(I got a digital copy through NetGalley, in exchange for an honest review.)
This book throws you directly into the action, with little info dumping in the beginning: we learn information as the plot goes, and this is a method I tend to like. I found it easy enough to understand the premise of the story (the hope of enhanced humanity through nano-technology, the androids rebelling against their creators and taking control...). And the mastermind behind the android faction was devious enough to my liking. A little on the boasting side, yet with a tendency to keep a contingency plan on the side, and screw with the heroes' minds a little more every time. I like that.
However, there were a lot of things I didn't quite know what to make of, and those contributed to make me consider Blood Crown as a little sub-average, when I would've wanted to enjoy it more (from the blurb, I really hoped I would).
First, there were three points of view, but I felt that only Sera's was really useful. Nicolai's tended to rehash things the reader has already learnt, only with his opinion about it. Not completely uninteresting, but clearly unneeded. Archibald's... Well, the way he saw Sera was sweet, and highlighted the possibility of feelings within machines, the "can an artificial intelligence be like a human or only copy it"; unfortunately, his scenes were often pretty short, made of waiting for events to happen, and not really useful either. Too bad; his presence could've been made better.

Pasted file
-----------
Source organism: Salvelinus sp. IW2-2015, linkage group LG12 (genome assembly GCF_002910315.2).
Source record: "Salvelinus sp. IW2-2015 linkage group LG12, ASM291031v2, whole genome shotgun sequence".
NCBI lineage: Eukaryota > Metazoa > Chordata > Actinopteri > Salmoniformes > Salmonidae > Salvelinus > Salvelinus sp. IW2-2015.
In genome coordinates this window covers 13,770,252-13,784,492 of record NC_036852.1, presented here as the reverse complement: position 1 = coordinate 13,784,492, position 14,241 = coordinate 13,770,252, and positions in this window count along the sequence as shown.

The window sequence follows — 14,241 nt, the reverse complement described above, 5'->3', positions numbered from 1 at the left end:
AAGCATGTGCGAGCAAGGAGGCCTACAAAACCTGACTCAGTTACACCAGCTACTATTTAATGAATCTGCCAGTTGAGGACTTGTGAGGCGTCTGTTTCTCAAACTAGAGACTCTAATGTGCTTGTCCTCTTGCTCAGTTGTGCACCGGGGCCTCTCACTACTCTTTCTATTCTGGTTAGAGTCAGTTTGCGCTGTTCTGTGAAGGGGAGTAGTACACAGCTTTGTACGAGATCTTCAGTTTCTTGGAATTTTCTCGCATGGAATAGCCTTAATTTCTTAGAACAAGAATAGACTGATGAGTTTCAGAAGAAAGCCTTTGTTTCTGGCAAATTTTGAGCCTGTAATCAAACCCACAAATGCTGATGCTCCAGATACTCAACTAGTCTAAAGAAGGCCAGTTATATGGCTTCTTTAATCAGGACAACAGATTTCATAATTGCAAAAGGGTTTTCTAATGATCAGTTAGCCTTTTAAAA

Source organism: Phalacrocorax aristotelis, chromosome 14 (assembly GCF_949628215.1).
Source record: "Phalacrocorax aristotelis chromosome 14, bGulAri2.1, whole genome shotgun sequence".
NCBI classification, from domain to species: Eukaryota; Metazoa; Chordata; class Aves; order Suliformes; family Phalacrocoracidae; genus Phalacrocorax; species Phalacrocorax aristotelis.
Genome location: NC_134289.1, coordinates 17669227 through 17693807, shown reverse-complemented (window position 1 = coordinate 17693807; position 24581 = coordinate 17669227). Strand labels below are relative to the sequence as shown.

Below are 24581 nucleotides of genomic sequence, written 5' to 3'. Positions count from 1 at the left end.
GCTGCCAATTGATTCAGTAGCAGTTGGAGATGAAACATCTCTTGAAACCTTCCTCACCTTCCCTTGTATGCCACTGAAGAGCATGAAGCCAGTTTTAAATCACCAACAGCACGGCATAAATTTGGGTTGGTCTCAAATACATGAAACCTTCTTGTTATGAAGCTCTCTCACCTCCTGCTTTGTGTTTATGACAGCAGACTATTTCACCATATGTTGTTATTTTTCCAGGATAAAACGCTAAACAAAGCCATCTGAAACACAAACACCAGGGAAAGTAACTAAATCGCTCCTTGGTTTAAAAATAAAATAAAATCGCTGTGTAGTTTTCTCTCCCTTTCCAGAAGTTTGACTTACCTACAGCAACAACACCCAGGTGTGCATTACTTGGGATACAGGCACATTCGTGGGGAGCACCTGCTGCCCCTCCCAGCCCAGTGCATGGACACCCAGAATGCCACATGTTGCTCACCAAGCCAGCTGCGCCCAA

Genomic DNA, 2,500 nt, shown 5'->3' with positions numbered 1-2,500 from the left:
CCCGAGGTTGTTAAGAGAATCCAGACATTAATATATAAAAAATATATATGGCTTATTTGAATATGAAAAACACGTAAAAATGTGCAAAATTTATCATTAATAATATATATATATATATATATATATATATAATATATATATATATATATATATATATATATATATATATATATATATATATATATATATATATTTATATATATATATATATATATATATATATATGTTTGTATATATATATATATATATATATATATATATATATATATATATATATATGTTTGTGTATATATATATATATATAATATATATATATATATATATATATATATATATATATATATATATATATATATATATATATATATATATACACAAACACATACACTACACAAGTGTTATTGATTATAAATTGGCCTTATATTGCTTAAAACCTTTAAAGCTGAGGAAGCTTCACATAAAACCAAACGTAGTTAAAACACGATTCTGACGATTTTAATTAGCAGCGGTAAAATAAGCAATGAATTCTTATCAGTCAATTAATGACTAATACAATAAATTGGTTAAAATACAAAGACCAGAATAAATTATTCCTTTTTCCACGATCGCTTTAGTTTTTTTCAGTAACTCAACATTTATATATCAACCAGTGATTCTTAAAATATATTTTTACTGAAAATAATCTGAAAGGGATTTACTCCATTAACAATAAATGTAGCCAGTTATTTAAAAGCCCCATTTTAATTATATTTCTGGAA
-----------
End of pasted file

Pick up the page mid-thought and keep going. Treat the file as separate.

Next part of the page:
Sometimes, the characters' actions were also hard to understand. Both Nic and Sera tended to jump into situations without thinking them through, not always because they lacked time, but because... I don't know? And then I didn't see any point to Nic's lies, pretending he didn't know who Sera was, when just explaining everything would've been so much easier and faster. For what reason? A very insignificant one, considering the big picture and what was at stake. It led to mistrust on Sera's part, and to misunderstandings of a kind I don't like: those that are here only to create artificial tension, not because they're logical. In a way, the Mind's apparent lack of logics (making humans cook food nobody would eat) seemed more believabe, in a "we're superior to humans but in fact we imitate them because we want to be like them, only better, oh the irony" way.
I remain divided about the West/East thing: those terms don't make much sense to me in space, and seemed a remnant of some USA & Eastern block thing, minus the Cold War. The ships' names (New Oregon, New California...) and the Eastern peopel's names (Nicolai, Natalya, Karenina...) definitely gave a very open feeling about that. Part of me is saying "sure, why not?", while another still can't really fathom it. Some thousand years later, in space, would we still care much about that? And what about the rest of the world? Where were people from Asian, African, or any other descent?
The pace was good enough until around 60-65% of the story... then it fell into too much romance. I didn't mind the romance itself in hereas I do in other novels: both Nic and Sera had been kind of "programmed" for that from the beginning, with their symbiants acting to put them together, so, OK, not cool in terms of personal freedom, but not out of the blue either. Only what should've been a part mounting towards climax wasn't, because both heroes were busy being romancy. At that point, I got bored.
In conclusion: interesting premise and good ideas that weren't developed enough, and didn't do it for me in the end.